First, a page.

Daesh are hitting the news through horrific reports of brutality to the people, the elderly, the children in northern Iraq; so much so that we might miss what they are up to in Somalia.
The little-publicised falling of the port town of Qandala in Puntland to Daesh, a few days ago, deserves our close attention. The fact that the terrorists fled Qandala within 24 hours of hoisting their flag there suggests not just the chaos within their ranks but also the strength of decent Somalis who oppose their vile ideology and savagery.
But how did Daesh end up in Somalia in the first place? The answer can be found in the tribalism that plagues Somali society. Terrorists look for areas of tension and instability where they can plant their seed. Tribalism can provide just the conditions they’re looking for. In the words of a regional president in Somalia, Ahmed Madobe Islam, “We will never win…as long as tribalism exists amongst ourselves…We need new young educated men who are free from tribalism to lead the war against terror groups.”
The terror group he was referring to there is al-Shabaab. It was this group’s presence and the power struggles within it that opened the door to Daesh. A British citizen, Abdiqadir Mumin was a prominent cleric for al-Shabaab. But despite his lack of field experience, he had ambitions to be a commander. His way to achieve that was to take control of a splinter group and pledge its allegiance to Daesh’s so-called Caliphate. We can see clearly how tribalism allowed a local terror group to flourish, which in turn was exploited by Daesh.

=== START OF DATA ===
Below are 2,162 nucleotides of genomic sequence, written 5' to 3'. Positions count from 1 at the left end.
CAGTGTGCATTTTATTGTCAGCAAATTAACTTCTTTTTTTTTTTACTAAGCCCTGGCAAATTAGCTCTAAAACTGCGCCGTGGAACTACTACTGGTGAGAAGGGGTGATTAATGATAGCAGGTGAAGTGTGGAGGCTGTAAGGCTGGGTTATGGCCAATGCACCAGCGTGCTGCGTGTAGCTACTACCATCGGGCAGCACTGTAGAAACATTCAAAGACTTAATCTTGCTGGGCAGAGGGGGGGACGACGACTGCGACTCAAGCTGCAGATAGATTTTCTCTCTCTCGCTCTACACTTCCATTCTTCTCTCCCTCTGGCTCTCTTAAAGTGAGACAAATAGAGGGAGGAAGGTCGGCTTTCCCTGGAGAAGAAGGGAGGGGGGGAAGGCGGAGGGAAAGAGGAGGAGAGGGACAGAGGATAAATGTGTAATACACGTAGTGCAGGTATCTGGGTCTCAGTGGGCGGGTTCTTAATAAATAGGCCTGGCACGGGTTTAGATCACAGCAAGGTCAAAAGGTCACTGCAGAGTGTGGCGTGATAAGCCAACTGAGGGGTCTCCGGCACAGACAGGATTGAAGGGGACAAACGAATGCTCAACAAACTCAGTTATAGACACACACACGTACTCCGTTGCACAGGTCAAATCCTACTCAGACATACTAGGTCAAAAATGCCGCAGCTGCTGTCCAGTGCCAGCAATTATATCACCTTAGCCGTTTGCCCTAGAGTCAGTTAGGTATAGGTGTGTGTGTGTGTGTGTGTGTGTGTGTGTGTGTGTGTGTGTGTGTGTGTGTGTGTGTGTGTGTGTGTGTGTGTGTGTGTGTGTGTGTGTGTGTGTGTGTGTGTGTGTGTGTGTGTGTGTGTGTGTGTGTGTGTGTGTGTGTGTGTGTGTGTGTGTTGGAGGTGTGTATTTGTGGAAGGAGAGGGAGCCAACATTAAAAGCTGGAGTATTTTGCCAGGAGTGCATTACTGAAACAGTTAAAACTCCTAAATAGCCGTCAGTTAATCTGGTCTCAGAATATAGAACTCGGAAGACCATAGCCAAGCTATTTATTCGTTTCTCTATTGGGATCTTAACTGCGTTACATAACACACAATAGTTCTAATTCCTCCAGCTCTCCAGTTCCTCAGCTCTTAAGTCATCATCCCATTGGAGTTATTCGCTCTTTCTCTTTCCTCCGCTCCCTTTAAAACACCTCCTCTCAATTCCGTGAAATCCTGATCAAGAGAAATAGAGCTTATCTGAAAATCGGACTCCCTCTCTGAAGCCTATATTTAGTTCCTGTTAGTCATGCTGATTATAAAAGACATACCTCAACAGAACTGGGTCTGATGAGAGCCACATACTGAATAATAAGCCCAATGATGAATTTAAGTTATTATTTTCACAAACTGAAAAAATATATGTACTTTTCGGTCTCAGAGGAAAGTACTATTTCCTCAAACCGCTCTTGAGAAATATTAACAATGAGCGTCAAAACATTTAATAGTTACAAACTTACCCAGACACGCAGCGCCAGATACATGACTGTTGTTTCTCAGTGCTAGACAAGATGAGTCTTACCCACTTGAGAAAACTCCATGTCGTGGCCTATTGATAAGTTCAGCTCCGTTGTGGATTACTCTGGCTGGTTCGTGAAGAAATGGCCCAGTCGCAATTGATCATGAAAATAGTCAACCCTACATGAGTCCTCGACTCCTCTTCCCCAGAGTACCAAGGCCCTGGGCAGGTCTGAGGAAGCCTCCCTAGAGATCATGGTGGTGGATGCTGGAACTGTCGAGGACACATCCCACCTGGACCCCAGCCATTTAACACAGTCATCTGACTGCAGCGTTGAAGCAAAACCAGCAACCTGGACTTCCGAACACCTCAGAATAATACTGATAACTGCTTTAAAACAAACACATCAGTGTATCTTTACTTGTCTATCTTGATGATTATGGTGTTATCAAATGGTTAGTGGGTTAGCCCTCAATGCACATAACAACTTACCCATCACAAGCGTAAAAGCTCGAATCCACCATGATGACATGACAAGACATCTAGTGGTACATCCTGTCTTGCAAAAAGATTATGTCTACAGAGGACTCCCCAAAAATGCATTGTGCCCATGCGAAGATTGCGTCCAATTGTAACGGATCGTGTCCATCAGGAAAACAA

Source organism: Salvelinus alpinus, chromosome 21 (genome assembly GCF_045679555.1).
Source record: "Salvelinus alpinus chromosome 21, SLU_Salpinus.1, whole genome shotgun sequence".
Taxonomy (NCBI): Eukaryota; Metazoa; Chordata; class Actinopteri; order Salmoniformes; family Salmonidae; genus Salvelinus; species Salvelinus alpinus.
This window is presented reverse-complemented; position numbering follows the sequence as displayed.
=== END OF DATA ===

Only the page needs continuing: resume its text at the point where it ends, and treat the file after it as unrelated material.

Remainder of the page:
Defeating tribalism when it’s so embedded in the minds of young Somalis isn’t easy. Fixing the problem requires nothing less than a long-term commitment to education and economic development and political. Both the divisive tribal leaders and the terrorists thrive on ignorance and fear and know they will be finished if Somalia fulfils its enormous potential. That’s why they are doing everything they can to disrupt the elections that are about to take place. A transparent, orderly expression of democracy is the last thing they want.
But if Somalis everywhere – including here in the UK – can put aside their differences and stand united, the forces that thrive on violence, chaos and corruption will find themselves with nowhere to turn. There must be no future for terrorists in Somalia. Let the image of them being sent packing from Qandala serve as a taster for what’s to come in Somalia as a whole.